Foreign Exchange Derivative

Derivatives are complex financial instruments, the values of which depend on an underlying asset. In international finance, derivative instruments imply contracts based on which you can purchase or sell currency at a future date. A foreign exchange derivative is a financial derivative whose payoff depends on the foreign exchange rate(s) of two (or more) currencies. FX derivatives are contracts to buy or sell foreign currencies at a future date. These instruments are commonly used for currency speculation and arbitrage or for hedging foreign exchange risk. They have important differences, which changes their attractiveness to a specific FX market participant. These instruments are commonly used for hedging foreign exchange risk, as well as for currency speculation and arbitrage.

There are three kinds of foreign exchange derivatives:

  • Forward contracts – These are typically used by investors who want to limit their risk to exchange rate volatility. In a forward transaction, money doesn’t get exchanged until a mutually agreed-upon future date. For example, if you’ve sold goods to someone and agreed to get paid six months in the future, you might choose to enter a forward contract.
  • Futures contracts – These are typically used by speculators who are looking for large returns on their investments. They include interest rates and are roughly about 3 months in duration on average. These speculators try to make money based on the strengthening or weakening of a currency.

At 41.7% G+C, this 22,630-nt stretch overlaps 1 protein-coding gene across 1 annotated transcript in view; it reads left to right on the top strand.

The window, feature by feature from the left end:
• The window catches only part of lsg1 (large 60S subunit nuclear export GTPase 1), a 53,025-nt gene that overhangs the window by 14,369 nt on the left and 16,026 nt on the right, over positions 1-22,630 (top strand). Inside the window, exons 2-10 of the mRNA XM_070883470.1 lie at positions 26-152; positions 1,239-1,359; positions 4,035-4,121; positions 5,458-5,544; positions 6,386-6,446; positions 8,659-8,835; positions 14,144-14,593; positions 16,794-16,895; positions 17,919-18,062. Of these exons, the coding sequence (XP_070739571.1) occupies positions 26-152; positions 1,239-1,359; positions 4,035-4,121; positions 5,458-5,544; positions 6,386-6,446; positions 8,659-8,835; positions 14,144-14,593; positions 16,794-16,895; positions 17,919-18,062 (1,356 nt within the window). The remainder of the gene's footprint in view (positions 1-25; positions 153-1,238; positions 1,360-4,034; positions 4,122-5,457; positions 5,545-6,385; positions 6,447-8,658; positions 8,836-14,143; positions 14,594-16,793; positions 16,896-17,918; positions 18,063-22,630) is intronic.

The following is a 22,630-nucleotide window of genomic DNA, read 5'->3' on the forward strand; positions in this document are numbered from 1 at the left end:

• Options – An option gives you the option to buy or sell a currency at a certain price, and you can do so at any point up until the option expires. When an investor is buying an option (long position), they are hoping that the currency’s value will appreciate, so that it can be bought at a price lower than its current value.


Foreign exchange transactions can be traced back to the fourteenth century in the UK, but the coming into being and development of foreign exchange derivatives market was in the 1970s with the historical background and economic environment.

Firstly, after the collapse of the Bretton Woods system, in 1976, the IMF held a meeting in Jamaica and reached the Jamaica agreement. When the floating exchange-rate system replaced a fixed-exchange-rate system, many countries relaxed control of interest rates, and the risk of the financial market increased.

Secondly, economic globalization promoted the globalization of financial activities and financial markets. After the collapse of the Bretton Woods system, much capital flew across the world. Countries generally relaxed restrictions on domestic and foreign financial institutions and foreign investors. Changes in macroeconomic factors led to market risk and the demand for foreign exchange derivatives market increasing further, which promoted the development of the derivatives market.

Therefore, many foreign exchange derivatives were widely used, making the foreign exchange market expand from the traditional transactions market to the derivatives market, and develop rapidly.